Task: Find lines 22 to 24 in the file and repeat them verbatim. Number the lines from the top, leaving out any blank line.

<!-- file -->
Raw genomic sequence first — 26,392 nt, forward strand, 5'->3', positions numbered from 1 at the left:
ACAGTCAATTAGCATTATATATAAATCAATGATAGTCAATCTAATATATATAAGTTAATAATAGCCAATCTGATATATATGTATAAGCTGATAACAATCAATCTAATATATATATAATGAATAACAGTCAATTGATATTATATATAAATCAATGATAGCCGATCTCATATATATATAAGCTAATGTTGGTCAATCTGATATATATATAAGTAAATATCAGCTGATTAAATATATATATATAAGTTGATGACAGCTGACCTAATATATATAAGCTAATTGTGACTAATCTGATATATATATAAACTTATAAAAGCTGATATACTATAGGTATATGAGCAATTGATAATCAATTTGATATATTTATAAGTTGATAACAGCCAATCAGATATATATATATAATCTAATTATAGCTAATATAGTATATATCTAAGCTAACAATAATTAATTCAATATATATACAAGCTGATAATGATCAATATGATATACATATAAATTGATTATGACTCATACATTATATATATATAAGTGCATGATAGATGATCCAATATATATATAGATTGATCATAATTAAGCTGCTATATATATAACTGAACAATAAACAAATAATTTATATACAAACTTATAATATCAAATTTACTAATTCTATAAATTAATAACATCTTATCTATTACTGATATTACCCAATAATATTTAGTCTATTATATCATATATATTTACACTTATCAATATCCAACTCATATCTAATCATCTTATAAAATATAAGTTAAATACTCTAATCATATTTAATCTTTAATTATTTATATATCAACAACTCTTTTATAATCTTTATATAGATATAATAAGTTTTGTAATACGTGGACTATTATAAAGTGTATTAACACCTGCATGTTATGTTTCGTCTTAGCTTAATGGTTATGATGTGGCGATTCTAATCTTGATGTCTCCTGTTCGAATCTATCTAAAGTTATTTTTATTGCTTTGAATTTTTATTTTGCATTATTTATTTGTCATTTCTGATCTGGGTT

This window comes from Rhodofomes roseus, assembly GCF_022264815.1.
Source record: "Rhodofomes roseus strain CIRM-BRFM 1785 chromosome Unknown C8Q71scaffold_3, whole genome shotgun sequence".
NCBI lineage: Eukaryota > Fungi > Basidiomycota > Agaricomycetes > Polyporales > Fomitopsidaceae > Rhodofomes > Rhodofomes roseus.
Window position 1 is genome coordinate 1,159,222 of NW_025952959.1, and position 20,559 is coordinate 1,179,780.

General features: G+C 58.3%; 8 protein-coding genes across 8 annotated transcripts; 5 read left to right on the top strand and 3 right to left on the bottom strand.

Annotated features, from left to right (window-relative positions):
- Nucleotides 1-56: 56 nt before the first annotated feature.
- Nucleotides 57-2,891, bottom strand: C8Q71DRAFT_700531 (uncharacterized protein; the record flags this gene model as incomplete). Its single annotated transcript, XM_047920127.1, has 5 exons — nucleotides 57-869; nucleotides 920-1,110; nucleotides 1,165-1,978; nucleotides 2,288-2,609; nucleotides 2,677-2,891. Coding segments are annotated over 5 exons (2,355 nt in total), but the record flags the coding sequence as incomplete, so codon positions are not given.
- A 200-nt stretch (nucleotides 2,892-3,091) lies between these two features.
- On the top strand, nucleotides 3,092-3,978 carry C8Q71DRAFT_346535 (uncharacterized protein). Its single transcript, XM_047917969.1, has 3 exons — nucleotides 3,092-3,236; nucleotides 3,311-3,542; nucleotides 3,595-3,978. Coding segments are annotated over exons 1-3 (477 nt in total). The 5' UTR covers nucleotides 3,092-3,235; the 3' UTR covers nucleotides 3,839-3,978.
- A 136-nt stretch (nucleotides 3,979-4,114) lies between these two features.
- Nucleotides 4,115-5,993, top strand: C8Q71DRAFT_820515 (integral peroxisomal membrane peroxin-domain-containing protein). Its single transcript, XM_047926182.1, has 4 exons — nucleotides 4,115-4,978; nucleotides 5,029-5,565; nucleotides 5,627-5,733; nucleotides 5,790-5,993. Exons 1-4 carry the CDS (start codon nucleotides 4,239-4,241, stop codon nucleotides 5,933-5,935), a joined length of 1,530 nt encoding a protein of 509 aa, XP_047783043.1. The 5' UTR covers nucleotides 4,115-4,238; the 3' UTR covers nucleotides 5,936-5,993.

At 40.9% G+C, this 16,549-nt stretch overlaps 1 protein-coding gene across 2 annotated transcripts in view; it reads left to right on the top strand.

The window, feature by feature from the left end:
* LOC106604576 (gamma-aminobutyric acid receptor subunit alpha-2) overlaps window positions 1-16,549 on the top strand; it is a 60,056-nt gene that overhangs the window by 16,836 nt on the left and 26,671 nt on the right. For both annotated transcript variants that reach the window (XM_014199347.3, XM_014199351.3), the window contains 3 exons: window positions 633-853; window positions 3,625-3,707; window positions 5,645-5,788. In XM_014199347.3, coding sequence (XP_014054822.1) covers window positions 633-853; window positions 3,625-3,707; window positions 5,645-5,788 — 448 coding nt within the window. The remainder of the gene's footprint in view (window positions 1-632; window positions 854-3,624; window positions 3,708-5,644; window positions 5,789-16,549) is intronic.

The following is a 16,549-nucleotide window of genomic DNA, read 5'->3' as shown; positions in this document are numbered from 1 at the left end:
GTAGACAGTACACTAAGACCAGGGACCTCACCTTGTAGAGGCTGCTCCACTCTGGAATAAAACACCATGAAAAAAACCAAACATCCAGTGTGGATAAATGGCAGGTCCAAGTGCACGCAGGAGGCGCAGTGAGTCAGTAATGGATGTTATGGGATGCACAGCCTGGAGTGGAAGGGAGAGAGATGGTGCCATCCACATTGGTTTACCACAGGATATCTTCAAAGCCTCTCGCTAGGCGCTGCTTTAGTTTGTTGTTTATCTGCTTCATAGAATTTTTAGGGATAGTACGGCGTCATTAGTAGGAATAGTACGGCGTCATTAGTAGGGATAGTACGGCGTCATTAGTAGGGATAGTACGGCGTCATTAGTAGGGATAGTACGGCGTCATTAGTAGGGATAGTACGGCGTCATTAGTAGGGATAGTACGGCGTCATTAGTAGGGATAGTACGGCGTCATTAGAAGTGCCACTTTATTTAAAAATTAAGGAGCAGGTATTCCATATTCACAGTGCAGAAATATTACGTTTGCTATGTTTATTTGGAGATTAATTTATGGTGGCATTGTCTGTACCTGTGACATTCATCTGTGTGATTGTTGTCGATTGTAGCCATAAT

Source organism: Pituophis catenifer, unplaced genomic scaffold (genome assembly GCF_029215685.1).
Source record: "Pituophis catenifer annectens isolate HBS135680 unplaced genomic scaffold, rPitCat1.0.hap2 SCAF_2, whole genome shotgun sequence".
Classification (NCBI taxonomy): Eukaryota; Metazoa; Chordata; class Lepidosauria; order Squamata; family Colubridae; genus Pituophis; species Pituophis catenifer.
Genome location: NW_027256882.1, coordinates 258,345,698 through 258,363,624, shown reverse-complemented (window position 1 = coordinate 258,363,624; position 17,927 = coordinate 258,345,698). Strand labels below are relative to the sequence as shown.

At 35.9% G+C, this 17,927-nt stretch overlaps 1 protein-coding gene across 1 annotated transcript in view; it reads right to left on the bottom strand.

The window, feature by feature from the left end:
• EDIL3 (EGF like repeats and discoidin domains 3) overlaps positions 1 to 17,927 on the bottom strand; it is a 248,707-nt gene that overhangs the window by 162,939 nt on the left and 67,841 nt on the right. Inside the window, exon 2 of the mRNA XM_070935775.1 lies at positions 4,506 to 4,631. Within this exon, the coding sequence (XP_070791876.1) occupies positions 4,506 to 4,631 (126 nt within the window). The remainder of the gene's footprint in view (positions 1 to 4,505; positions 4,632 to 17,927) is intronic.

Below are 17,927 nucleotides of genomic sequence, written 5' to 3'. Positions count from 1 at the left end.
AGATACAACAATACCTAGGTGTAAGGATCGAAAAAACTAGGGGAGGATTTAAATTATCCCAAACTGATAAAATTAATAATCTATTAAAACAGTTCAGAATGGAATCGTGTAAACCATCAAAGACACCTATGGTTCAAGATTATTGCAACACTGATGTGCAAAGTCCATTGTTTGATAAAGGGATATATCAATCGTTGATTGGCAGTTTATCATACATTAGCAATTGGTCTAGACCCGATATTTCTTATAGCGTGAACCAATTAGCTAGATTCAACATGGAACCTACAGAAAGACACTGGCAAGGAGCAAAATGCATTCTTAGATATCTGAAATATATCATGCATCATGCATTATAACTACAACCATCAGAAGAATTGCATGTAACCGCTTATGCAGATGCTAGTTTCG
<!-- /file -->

Classification (NCBI taxonomy): Eukaryota; Metazoa; Chordata; class Lepidosauria; order Squamata; family Colubridae; genus Pituophis; species Pituophis catenifer.
Genome location: NW_027256882.1, coordinates 258,345,698 through 258,363,624, shown reverse-complemented (window position 1 = coordinate 258,363,624; position 17,927 = coordinate 258,345,698). Strand labels below are relative to the sequence as shown.

At 35.9% G+C, this 17,927-nt stretch overlaps 1 protein-coding gene across 1 annotated transcript in view; it reads right to left on the bottom strand.